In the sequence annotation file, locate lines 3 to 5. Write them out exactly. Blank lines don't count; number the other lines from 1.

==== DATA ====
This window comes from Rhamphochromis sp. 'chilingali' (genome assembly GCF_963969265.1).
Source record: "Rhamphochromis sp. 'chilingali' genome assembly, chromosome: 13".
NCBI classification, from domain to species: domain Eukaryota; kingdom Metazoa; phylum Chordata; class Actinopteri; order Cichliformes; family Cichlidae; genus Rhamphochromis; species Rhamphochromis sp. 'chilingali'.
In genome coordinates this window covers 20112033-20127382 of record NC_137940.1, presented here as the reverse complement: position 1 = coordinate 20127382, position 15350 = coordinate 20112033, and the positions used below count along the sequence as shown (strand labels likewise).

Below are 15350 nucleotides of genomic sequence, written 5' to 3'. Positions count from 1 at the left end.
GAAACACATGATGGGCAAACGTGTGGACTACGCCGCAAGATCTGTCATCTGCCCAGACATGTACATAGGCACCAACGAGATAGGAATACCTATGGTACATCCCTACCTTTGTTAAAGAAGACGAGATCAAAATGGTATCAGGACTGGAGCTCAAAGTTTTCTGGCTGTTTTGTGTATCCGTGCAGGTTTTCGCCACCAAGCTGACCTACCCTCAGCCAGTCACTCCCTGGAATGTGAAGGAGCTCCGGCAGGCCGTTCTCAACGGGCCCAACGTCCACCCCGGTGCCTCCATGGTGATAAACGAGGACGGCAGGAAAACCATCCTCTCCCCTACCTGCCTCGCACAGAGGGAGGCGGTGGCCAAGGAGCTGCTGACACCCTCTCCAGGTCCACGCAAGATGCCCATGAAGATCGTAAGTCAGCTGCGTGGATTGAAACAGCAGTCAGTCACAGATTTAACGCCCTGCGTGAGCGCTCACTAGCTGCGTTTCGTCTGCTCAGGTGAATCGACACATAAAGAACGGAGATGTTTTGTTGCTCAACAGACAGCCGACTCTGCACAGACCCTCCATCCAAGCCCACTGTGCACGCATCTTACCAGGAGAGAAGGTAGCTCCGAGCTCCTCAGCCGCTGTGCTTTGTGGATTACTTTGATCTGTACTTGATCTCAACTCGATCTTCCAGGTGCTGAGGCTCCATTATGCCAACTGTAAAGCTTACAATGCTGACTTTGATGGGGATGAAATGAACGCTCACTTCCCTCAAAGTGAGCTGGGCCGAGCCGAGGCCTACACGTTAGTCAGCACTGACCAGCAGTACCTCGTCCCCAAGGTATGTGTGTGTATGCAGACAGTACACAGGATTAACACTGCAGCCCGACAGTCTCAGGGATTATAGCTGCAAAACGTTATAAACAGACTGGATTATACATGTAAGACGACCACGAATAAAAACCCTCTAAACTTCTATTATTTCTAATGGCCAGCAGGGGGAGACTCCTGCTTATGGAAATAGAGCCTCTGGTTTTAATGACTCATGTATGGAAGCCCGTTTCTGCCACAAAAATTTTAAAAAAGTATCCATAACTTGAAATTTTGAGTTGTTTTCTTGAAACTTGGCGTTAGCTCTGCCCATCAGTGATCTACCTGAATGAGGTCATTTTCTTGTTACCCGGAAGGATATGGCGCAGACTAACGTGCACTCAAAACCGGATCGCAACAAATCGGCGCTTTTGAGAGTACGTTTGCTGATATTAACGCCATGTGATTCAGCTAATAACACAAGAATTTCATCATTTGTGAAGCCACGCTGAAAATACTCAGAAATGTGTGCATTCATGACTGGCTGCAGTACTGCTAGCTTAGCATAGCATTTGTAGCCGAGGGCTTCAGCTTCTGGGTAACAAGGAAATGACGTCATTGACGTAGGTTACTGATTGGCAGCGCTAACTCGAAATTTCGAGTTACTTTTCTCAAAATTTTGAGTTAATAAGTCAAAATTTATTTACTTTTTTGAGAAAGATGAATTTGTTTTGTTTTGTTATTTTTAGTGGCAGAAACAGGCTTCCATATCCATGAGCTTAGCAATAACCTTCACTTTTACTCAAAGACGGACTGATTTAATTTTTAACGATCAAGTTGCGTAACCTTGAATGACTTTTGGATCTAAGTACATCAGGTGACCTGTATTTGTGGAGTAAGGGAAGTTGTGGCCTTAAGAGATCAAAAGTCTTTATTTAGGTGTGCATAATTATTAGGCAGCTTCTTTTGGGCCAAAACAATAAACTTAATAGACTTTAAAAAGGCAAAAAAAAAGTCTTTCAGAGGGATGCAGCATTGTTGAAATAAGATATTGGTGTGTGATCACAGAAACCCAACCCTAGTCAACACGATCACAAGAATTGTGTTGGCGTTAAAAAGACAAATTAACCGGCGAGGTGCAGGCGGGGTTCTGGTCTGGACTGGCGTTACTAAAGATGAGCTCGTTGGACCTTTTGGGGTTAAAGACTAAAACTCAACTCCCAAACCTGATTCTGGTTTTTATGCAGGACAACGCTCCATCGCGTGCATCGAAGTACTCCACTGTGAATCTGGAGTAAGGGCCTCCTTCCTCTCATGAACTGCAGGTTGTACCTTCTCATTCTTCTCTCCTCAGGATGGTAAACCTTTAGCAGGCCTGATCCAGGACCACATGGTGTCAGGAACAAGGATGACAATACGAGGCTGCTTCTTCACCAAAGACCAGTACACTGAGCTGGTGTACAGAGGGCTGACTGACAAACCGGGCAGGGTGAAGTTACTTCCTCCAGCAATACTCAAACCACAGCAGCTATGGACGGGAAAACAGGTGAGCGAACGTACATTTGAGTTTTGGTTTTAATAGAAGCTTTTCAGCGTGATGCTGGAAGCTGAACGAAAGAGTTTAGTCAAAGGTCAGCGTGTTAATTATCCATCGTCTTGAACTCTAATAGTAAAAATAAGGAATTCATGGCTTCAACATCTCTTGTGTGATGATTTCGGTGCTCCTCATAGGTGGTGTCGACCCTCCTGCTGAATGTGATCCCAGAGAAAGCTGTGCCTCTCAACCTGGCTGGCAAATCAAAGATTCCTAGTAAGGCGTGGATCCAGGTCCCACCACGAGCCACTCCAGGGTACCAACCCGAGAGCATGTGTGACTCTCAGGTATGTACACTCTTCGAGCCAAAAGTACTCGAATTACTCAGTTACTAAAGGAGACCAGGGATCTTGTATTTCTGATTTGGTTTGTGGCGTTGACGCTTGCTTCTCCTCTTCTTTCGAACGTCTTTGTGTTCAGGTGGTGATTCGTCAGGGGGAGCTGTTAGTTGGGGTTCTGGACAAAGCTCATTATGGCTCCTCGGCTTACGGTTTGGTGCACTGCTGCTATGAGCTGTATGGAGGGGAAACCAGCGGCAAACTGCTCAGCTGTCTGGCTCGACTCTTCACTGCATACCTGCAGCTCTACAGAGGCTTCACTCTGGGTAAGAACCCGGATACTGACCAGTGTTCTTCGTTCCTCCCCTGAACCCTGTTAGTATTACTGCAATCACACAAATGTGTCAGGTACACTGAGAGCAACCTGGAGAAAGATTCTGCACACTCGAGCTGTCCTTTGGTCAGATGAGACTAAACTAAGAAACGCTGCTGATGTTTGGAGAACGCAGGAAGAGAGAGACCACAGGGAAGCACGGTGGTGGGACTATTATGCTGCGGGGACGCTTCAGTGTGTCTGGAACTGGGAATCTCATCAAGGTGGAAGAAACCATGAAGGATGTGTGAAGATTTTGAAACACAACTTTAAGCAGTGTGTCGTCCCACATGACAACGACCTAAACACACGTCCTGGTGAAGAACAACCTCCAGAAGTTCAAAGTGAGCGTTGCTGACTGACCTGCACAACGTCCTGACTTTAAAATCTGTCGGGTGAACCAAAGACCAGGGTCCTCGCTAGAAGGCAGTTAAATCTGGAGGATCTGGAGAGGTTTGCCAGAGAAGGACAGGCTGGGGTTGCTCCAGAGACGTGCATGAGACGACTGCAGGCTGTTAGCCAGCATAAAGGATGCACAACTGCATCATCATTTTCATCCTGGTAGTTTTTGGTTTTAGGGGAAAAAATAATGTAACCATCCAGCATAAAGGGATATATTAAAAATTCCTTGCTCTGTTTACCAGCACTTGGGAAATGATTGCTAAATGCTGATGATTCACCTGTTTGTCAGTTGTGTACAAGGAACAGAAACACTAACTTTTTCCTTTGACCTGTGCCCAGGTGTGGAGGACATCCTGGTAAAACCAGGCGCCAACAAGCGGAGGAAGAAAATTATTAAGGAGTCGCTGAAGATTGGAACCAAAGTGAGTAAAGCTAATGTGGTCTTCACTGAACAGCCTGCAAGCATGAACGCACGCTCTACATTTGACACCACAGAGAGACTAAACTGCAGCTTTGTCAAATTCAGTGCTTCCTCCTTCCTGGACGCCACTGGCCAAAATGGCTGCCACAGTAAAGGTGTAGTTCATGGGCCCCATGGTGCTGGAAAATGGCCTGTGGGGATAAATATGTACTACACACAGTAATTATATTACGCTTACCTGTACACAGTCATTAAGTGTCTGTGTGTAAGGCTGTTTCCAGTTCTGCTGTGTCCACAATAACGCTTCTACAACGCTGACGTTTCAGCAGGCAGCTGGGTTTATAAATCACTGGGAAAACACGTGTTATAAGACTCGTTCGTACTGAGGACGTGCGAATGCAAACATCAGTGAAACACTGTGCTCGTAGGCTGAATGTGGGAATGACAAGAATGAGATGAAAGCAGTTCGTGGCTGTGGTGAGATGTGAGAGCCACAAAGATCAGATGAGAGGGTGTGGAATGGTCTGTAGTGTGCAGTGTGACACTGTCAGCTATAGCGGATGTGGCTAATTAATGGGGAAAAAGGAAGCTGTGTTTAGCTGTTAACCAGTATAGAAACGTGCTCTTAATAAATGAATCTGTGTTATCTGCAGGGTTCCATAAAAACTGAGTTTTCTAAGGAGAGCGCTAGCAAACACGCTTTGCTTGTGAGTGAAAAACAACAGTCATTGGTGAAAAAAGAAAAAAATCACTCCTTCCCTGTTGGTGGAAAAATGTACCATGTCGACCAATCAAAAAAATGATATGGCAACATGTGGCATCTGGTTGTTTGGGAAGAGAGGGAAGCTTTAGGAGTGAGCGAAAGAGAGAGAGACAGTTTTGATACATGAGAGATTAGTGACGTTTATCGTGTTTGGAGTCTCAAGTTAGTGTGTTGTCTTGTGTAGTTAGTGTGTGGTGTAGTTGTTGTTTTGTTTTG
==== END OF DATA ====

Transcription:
NCBI classification, from domain to species: domain Eukaryota; kingdom Metazoa; phylum Chordata; class Actinopteri; order Cichliformes; family Cichlidae; genus Rhamphochromis; species Rhamphochromis sp. 'chilingali'.
In genome coordinates this window covers 20112033-20127382 of record NC_137940.1, presented here as the reverse complement: position 1 = coordinate 20127382, position 15350 = coordinate 20112033, and the positions used below count along the sequence as shown (strand labels likewise).

Below are 15350 nucleotides of genomic sequence, written 5' to 3'. Positions count from 1 at the left end.